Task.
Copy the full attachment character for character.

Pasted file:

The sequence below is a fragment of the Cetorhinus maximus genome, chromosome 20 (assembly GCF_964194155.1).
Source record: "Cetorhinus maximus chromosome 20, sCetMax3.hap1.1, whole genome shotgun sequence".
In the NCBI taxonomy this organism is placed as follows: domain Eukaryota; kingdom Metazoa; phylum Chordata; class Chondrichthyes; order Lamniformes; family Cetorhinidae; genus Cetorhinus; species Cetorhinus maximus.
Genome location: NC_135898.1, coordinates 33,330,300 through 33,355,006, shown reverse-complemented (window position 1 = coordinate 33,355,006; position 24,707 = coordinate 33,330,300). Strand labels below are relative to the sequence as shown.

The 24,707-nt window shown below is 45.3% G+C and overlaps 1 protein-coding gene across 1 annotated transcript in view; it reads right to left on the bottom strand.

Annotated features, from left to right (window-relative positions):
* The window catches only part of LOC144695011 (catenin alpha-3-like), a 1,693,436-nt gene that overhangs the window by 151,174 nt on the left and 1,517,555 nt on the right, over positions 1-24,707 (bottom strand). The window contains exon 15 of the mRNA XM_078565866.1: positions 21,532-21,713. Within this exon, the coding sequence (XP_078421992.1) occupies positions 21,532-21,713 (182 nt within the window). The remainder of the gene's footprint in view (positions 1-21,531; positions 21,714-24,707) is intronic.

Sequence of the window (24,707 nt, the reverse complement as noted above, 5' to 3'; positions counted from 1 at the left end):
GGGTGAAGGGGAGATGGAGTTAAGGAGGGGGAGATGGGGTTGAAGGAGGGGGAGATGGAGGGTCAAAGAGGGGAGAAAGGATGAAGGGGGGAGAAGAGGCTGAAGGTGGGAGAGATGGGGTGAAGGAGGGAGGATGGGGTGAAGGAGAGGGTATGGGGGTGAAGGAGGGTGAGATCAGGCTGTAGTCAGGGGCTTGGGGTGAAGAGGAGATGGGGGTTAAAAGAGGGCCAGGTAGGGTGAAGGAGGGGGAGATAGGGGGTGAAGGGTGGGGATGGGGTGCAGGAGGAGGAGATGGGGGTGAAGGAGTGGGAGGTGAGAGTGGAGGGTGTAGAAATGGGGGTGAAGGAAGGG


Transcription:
The sequence below is a fragment of the Cetorhinus maximus genome, chromosome 20 (assembly GCF_964194155.1).
Source record: "Cetorhinus maximus chromosome 20, sCetMax3.hap1.1, whole genome shotgun sequence".
In the NCBI taxonomy this organism is placed as follows: domain Eukaryota; kingdom Metazoa; phylum Chordata; class Chondrichthyes; order Lamniformes; family Cetorhinidae; genus Cetorhinus; species Cetorhinus maximus.
Genome location: NC_135898.1, coordinates 33,330,300 through 33,355,006, shown reverse-complemented (window position 1 = coordinate 33,355,006; position 24,707 = coordinate 33,330,300). Strand labels below are relative to the sequence as shown.

The 24,707-nt window shown below is 45.3% G+C and overlaps 1 protein-coding gene across 1 annotated transcript in view; it reads right to left on the bottom strand.

Annotated features, from left to right (window-relative positions):
* The window catches only part of LOC144695011 (catenin alpha-3-like), a 1,693,436-nt gene that overhangs the window by 151,174 nt on the left and 1,517,555 nt on the right, over positions 1-24,707 (bottom strand). The window contains exon 15 of the mRNA XM_078565866.1: positions 21,532-21,713. Within this exon, the coding sequence (XP_078421992.1) occupies positions 21,532-21,713 (182 nt within the window). The remainder of the gene's footprint in view (positions 1-21,531; positions 21,714-24,707) is intronic.

Sequence of the window (24,707 nt, the reverse complement as noted above, 5' to 3'; positions counted from 1 at the left end):
GGGTGAAGGGGAGATGGAGTTAAGGAGGGGGAGATGGGGTTGAAGGAGGGGGAGATGGAGGGTCAAAGAGGGGAGAAAGGATGAAGGGGGGAGAAGAGGCTGAAGGTGGGAGAGATGGGGTGAAGGAGGGAGGATGGGGTGAAGGAGAGGGTATGGGGGTGAAGGAGGGTGAGATCAGGCTGTAGTCAGGGGCTTGGGGTGAAGAGGAGATGGGGGTTAAAAGAGGGCCAGGTAGGGTGAAGGAGGGGGAGATAGGGGGTGAAGGGTGGGGATGGGGTGCAGGAGGAGGAGATGGGGGTGAAGGAGTGGGAGGTGAGAGTGGAGGGTGTAGAAATGGGGGTGAAGGAAGGG